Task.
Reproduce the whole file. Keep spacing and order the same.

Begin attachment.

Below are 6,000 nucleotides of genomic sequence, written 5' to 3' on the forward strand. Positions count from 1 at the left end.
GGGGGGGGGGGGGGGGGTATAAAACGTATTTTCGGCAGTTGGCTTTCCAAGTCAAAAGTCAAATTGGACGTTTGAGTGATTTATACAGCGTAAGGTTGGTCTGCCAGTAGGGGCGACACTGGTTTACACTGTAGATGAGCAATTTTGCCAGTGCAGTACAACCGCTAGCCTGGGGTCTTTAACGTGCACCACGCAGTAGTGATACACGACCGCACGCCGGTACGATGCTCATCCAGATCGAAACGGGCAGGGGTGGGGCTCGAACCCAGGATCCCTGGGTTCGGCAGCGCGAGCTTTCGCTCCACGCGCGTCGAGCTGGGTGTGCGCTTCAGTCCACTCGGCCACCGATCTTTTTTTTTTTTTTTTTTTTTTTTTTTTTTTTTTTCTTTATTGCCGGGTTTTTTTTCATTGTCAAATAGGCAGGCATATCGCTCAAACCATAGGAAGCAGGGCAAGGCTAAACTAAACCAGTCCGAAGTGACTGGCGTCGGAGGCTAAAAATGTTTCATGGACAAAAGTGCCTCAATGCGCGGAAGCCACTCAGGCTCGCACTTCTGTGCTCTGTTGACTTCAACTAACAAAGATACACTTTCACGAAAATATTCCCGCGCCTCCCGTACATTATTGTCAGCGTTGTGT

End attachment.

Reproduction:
Below are 6,000 nucleotides of genomic sequence, written 5' to 3' on the forward strand. Positions count from 1 at the left end.
GGGGGGGGGGGGGGGGGTATAAAACGTATTTTCGGCAGTTGGCTTTCCAAGTCAAAAGTCAAATTGGACGTTTGAGTGATTTATACAGCGTAAGGTTGGTCTGCCAGTAGGGGCGACACTGGTTTACACTGTAGATGAGCAATTTTGCCAGTGCAGTACAACCGCTAGCCTGGGGTCTTTAACGTGCACCACGCAGTAGTGATACACGACCGCACGCCGGTACGATGCTCATCCAGATCGAAACGGGCAGGGGTGGGGCTCGAACCCAGGATCCCTGGGTTCGGCAGCGCGAGCTTTCGCTCCACGCGCGTCGAGCTGGGTGTGCGCTTCAGTCCACTCGGCCACCGATCTTTTTTTTTTTTTTTTTTTTTTTTTTTTTTTTTTTCTTTATTGCCGGGTTTTTTTTCATTGTCAAATAGGCAGGCATATCGCTCAAACCATAGGAAGCAGGGCAAGGCTAAACTAAACCAGTCCGAAGTGACTGGCGTCGGAGGCTAAAAATGTTTCATGGACAAAAGTGCCTCAATGCGCGGAAGCCACTCAGGCTCGCACTTCTGTGCTCTGTTGACTTCAACTAACAAAGATACACTTTCACGAAAATATTCCCGCGCCTCCCGTACATTATTGTCAGCGTTGTGT